According to Atieno, a primary school teacher in Umoja, Nairobi, most men, unlike women, simply don’t care about what they wear inside.
"They expect us to understand that men are naturally untidy, but they have no idea how much it puts us off," says Atieno. "In fact, married men are only better off either because their wives buy them innerwear, quarrel and nag them to style up or simply gather those old discoloured rags and throw them in the dustbin!"
But the men that Crazy Monday spoke to argue that what a man wears inside shouldn’t be a big deal.
"Underwear is basically ‘non essential’ stuff. I would rather buy a nice watch than waste Sh1,000 on something no one sees. It is not like women undress us anyway. In fact, casual girlfriends never even get to see our underwear because we remove ‘everything’ at once," chuckles Sam, a cyber cafÈ operator.
What Sam may not, however, appreciate is that certain situations force men and women to undress — like accidents. In fact, were it not that medics are cold blooded professionals, they would be breaking into laughter each time an expensively dressed man was wheeled into the emergency wing only for his dirty little secret to emerge.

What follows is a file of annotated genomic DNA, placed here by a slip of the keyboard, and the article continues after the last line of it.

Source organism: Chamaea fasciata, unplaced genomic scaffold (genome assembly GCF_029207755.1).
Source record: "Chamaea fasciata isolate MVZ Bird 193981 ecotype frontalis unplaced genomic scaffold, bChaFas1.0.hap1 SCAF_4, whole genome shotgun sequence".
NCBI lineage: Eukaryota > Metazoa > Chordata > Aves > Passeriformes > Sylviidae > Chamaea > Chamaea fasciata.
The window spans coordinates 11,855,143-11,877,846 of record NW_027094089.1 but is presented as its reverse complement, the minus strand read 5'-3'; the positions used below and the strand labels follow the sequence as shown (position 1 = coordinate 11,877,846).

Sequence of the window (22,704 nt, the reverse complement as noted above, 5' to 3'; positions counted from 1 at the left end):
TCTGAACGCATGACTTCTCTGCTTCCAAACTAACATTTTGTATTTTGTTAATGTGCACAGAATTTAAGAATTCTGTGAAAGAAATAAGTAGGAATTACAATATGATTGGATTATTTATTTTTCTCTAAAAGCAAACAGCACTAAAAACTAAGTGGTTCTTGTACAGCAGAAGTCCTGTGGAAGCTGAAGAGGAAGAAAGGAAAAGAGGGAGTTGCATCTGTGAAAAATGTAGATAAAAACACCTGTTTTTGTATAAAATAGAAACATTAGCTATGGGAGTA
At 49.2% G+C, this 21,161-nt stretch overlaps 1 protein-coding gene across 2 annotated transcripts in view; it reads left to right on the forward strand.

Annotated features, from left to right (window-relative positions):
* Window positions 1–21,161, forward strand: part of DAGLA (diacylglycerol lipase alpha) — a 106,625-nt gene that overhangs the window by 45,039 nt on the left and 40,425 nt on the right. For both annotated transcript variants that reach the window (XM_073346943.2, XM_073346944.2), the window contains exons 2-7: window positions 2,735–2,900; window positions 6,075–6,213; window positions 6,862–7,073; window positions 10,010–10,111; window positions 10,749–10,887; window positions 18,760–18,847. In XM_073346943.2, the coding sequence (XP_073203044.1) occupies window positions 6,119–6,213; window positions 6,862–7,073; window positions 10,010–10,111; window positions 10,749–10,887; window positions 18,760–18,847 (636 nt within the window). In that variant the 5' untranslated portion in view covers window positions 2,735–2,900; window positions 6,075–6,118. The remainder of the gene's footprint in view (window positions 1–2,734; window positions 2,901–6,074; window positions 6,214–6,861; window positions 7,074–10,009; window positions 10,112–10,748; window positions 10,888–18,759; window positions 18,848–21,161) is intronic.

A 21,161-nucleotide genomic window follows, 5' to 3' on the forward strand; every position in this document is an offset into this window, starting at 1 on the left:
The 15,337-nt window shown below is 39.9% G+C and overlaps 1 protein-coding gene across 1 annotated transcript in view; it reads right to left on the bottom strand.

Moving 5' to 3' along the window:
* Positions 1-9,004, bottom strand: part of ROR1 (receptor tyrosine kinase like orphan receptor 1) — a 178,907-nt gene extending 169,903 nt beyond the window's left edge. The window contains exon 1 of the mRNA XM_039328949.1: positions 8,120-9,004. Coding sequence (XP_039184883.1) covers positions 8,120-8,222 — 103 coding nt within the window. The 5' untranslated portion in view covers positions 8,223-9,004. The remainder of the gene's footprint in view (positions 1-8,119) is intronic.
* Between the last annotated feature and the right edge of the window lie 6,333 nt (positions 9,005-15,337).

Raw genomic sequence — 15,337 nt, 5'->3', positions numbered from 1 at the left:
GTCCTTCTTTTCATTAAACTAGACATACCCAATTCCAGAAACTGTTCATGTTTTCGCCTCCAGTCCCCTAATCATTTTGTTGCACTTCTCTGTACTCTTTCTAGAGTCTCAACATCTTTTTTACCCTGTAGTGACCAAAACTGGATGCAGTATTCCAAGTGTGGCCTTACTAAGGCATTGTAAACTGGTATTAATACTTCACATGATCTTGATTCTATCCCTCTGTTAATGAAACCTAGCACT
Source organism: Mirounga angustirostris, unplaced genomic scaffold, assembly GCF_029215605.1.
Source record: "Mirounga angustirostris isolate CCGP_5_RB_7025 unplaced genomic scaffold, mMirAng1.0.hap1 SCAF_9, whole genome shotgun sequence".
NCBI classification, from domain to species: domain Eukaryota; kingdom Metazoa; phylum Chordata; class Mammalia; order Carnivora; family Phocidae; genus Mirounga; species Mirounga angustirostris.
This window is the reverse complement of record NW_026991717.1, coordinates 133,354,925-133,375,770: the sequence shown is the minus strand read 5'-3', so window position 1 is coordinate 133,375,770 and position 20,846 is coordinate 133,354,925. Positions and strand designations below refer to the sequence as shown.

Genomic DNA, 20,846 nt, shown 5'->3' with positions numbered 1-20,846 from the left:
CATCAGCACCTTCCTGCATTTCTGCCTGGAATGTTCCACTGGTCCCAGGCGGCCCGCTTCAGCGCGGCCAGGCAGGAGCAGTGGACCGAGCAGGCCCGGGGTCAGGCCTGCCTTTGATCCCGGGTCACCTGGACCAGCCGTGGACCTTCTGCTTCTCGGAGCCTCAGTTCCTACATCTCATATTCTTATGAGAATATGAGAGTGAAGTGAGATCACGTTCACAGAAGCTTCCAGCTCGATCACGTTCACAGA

Jacinta from Karen swears she would never date such a man.
"A man who cannot take care of small things like his underwear cannot be trusted to take care of a woman, leave alone children or a home, so he might as well go to hell," asserts Jacinta.
Her disdain originates from the first man she dated, a clumsy fellow who nearly put her off men and sex.
"He was wearing this horrible looking orange thing. It made me wonder what I had got myself into. I never spoke to him after that because he made me feel cheap and dirty. To this day, I can never think of him without the image of that orange thing crossing my mind," adds Jacinta.
Those who neglect this little item of clothing could, however, do themselves a favour by listening to hawkers. At busy bus stops, naughty hawkers, obviously male, often display new underwear through bus windows chanting "Kifuli ya boma (a padlock for the homestead)!"